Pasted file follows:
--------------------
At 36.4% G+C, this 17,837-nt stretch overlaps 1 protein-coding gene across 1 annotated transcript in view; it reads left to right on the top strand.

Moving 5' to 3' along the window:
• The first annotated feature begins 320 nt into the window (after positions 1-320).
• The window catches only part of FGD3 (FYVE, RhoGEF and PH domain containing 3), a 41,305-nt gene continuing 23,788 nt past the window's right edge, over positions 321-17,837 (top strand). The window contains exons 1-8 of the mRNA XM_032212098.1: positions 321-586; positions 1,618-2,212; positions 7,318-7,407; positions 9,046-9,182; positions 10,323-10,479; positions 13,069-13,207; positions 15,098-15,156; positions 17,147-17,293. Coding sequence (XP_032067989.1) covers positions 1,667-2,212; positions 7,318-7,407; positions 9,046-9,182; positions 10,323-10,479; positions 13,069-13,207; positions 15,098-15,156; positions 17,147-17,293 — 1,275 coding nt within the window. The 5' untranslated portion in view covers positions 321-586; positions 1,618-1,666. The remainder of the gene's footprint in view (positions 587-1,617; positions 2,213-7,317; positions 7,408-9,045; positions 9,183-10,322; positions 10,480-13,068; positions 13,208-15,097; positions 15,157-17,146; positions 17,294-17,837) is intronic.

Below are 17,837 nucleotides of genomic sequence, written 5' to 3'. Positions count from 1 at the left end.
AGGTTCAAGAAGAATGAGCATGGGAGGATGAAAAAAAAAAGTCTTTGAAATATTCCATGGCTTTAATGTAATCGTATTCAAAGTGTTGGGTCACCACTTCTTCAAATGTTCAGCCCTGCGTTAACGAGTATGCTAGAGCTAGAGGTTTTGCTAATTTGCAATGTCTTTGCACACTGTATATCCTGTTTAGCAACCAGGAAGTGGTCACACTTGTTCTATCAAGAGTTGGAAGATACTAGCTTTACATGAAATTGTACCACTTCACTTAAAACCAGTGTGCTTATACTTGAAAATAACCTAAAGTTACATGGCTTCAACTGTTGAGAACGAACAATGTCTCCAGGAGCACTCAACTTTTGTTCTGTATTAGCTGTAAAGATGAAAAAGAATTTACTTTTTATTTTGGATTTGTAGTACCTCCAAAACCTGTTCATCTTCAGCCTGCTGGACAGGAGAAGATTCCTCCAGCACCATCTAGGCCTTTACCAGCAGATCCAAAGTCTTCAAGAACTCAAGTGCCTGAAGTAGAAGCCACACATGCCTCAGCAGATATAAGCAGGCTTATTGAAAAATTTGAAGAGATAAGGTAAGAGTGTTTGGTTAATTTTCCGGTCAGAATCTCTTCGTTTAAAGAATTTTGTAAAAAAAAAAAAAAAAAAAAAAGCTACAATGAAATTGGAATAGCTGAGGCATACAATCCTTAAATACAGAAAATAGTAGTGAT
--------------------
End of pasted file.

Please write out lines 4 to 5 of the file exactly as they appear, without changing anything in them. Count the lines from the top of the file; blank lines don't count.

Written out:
• The window catches only part of FGD3 (FYVE, RhoGEF and PH domain containing 3), a 41,305-nt gene continuing 23,788 nt past the window's right edge, over positions 321-17,837 (top strand). The window contains exons 1-8 of the mRNA XM_032212098.1: positions 321-586; positions 1,618-2,212; positions 7,318-7,407; positions 9,046-9,182; positions 10,323-10,479; positions 13,069-13,207; positions 15,098-15,156; positions 17,147-17,293. Coding sequence (XP_032067989.1) covers positions 1,667-2,212; positions 7,318-7,407; positions 9,046-9,182; positions 10,323-10,479; positions 13,069-13,207; positions 15,098-15,156; positions 17,147-17,293 — 1,275 coding nt within the window. The 5' untranslated portion in view covers positions 321-586; positions 1,618-1,666. The remainder of the gene's footprint in view (positions 587-1,617; positions 2,213-7,317; positions 7,408-9,045; positions 9,183-10,322; positions 10,480-13,068; positions 13,208-15,097; positions 15,157-17,146; positions 17,294-17,837) is intronic.

Below are 17,837 nucleotides of genomic sequence, written 5' to 3'. Positions count from 1 at the left end.